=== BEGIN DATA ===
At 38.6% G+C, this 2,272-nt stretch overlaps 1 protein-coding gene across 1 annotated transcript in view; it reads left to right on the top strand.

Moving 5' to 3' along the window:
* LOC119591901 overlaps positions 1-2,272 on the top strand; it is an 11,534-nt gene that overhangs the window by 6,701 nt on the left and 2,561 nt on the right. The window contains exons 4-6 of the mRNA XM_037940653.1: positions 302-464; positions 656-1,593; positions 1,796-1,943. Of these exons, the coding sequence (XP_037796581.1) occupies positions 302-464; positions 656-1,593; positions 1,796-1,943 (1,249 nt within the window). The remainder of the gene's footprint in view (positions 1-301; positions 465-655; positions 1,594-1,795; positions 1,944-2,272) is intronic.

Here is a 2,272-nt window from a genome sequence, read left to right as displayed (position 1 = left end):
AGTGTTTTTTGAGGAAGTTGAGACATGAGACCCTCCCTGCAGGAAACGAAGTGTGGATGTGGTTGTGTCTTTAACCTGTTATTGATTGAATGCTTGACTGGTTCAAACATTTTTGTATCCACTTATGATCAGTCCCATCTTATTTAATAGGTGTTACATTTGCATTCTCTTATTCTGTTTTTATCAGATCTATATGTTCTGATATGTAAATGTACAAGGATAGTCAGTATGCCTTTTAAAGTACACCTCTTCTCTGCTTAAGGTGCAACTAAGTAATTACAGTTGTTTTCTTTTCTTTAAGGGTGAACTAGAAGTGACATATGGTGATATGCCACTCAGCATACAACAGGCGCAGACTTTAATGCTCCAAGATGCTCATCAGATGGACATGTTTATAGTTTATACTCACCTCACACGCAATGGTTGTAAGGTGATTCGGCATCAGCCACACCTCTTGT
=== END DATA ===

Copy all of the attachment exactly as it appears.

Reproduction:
At 38.6% G+C, this 2,272-nt stretch overlaps 1 protein-coding gene across 1 annotated transcript in view; it reads left to right on the top strand.

Moving 5' to 3' along the window:
* LOC119591901 overlaps positions 1-2,272 on the top strand; it is an 11,534-nt gene that overhangs the window by 6,701 nt on the left and 2,561 nt on the right. The window contains exons 4-6 of the mRNA XM_037940653.1: positions 302-464; positions 656-1,593; positions 1,796-1,943. Of these exons, the coding sequence (XP_037796581.1) occupies positions 302-464; positions 656-1,593; positions 1,796-1,943 (1,249 nt within the window). The remainder of the gene's footprint in view (positions 1-301; positions 465-655; positions 1,594-1,795; positions 1,944-2,272) is intronic.

Here is a 2,272-nt window from a genome sequence, read left to right as displayed (position 1 = left end):
AGTGTTTTTTGAGGAAGTTGAGACATGAGACCCTCCCTGCAGGAAACGAAGTGTGGATGTGGTTGTGTCTTTAACCTGTTATTGATTGAATGCTTGACTGGTTCAAACATTTTTGTATCCACTTATGATCAGTCCCATCTTATTTAATAGGTGTTACATTTGCATTCTCTTATTCTGTTTTTATCAGATCTATATGTTCTGATATGTAAATGTACAAGGATAGTCAGTATGCCTTTTAAAGTACACCTCTTCTCTGCTTAAGGTGCAACTAAGTAATTACAGTTGTTTTCTTTTCTTTAAGGGTGAACTAGAAGTGACATATGGTGATATGCCACTCAGCATACAACAGGCGCAGACTTTAATGCTCCAAGATGCTCATCAGATGGACATGTTTATAGTTTATACTCACCTCACACGCAATGGTTGTAAGGTGATTCGGCATCAGCCACACCTCTTGT